THE LANGUAGE OF TYPOGRAPHY (:star:ANATOMY OF TYPE:star: (Serif: the little…
THE LANGUAGE OF TYPOGRAPHY
ANATOMY OF TYPE
Serif: the little tick at the end of strokes on a serif letter.
Sans Serif: This style of letter has no serifs.
X-Height: the distance between the baseline and the top of a lower case x.
Baseline: The line on which the letters sit
Ascended: the parts of the strokes of the lowercase letters that project above the x-height.
Cap height: the height of a capital letter.
Descender: the parts of the strokes of the lower case letters that hang below the x-height.
Counter: the hole in a letter.
Bowl: the curves stroke that forms the counter.
Apex: a point at the top of a letter where two strokes meet.
Arm: A horizontal or upward, sloping stroke that does not connect to a stroke or stem on one or both ends.
Bracket: A curved or wedge-like connection between the stem and serif of some fonts. Not all serifs are bracketed serifs.
Crossbar: The horizontal stroke in letters.
Dot: A small distinguishing mark, such as an diacritic on a lowercase i or j.
Leg: Short, descending portion of a letter.
Ear: A small stroke extending from the upper-right side of the bowl of lowercase g; also appears in the angled or curved lowercase r.
Ligature: Two or more letters are joined together to form one glyph or character.
Finial: A tapered or curved end.
Link: A stroke that connects the top and bottom bowls of lowercase double-story g’s.
Loop: The enclosed or partially enclosed counter below the baseline of a double-story g.
Stem: Vertical, full-length stroke in upright characters.
Stroke: A straight or curved diagonal line.
Terminal: The end of a stroke that does not include a serif.
Black letter: a heavy style, calligraphic style prevalent in the middle ages. Known as old English, brokenletter and gothic.
Humanist or Old style: Created in the 15th and 16th centuries, the classical calligraphy of ancient romans was inspired for this typography style. Known as Trajan, Garamond and Caslon.
Transitional: typefaces have sharper serifs and a pronounced vertical axis on the curves. Example include Baskerville.
Modern: designed in the 18th and 19th centuries. They were controversial for their time: examples include bondoni and didot.
Slab serif (also known as Egyptian): introduced in the 19th century and was used extensively in poster advertising. Examples include Rockwell
Humanist sans serif: sans serif typeface became common in the 20th century. Examples include gill sans and optima.
Geometric sans serif: Based on the modernist principles of the Bauhaus, geometric sans serif type used geometric shapes, the use of circles and squares was common. Examples include future and Johnson
Transitional sans serif: the most famous of all the transitional sans serif typefaces in Helvetica. The consistently upright nature if its characters reflects earlier transitional serif typefaces. Similar fonts are arial and universe.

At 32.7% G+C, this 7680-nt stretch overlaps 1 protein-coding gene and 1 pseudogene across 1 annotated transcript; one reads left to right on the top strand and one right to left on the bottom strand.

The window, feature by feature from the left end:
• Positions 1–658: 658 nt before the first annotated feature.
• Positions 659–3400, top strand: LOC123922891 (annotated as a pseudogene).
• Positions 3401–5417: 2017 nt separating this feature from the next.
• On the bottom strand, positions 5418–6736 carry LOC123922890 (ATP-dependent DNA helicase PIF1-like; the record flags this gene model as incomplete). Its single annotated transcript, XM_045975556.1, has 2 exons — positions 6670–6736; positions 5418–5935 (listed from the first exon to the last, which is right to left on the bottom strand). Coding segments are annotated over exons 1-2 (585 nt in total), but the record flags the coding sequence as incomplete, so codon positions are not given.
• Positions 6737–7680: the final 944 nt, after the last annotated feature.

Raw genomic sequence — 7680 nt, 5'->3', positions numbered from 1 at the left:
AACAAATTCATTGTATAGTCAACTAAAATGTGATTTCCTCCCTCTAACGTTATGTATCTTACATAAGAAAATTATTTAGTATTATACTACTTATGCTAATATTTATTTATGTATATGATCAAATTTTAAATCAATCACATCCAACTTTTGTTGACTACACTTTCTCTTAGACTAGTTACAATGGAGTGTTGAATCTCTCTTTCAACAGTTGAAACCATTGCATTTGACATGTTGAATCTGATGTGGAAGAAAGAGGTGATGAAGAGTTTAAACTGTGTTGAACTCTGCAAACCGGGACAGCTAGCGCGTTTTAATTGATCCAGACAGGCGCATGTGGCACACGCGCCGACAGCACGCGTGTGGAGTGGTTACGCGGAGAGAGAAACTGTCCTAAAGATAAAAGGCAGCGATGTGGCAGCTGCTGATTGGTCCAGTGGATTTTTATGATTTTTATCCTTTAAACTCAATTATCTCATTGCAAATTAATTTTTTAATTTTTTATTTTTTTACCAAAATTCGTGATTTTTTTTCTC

Script: bases on the calligraphic handwritten type, script faces are also known as copperplate. Commonly used in titles in invitations or menus. Examples include Edwardian script.
Decorative/graphic: decorative type is used for the novelty and may appear in the signage, invitations or advertising materials in small areas. Examples include comic sans and curlz mt.
Digital type: designed specifically for online legibility, digital fonts including verdana and Georgia have simple curves, increased x-height.
Kerning: Is the deliberate and selective spacing of letters.
Tracking: It is the adjustment of space between groups of letters and entire blocks of text.
Leading: Is the distance between two lines of type.
Point size: Measured of type size, distance from the highest ascender to the bottom of the descender.
Is the overall design of the type characters.
Baseline: the baseline is the imaginary line that a typeface sits upon.
Fonts: a font is the one size, weight and width of a type face.
Serif: serifs are the small ‘tick-like’ lines at the end of character strokes. Every letter in serif font includes serifs. Serif fonts are easier to read off-screen and are therefore used commonly in print books (books, magazines and newspapers).
Script typeface: are designed to look like handwriting, they are useful for displaying texts but can be difficult to read in large amounts. Script fonts can be used to suggest something personal, artistic and old fashioned.
Sans serif: a sans serif font doesn’t have serifs and is typically used in headings and titles. Sans serif typeface can be useful for conveying something technical, cool, clean, youthful and modern.
Display typefaces: they are commonly used for logo’s headings and posters.
Legibility: the purpose of typography is to communicate language. Eg using a ‘formal script’ for a ‘children’s playground centre’ would not suit the style or context of the event.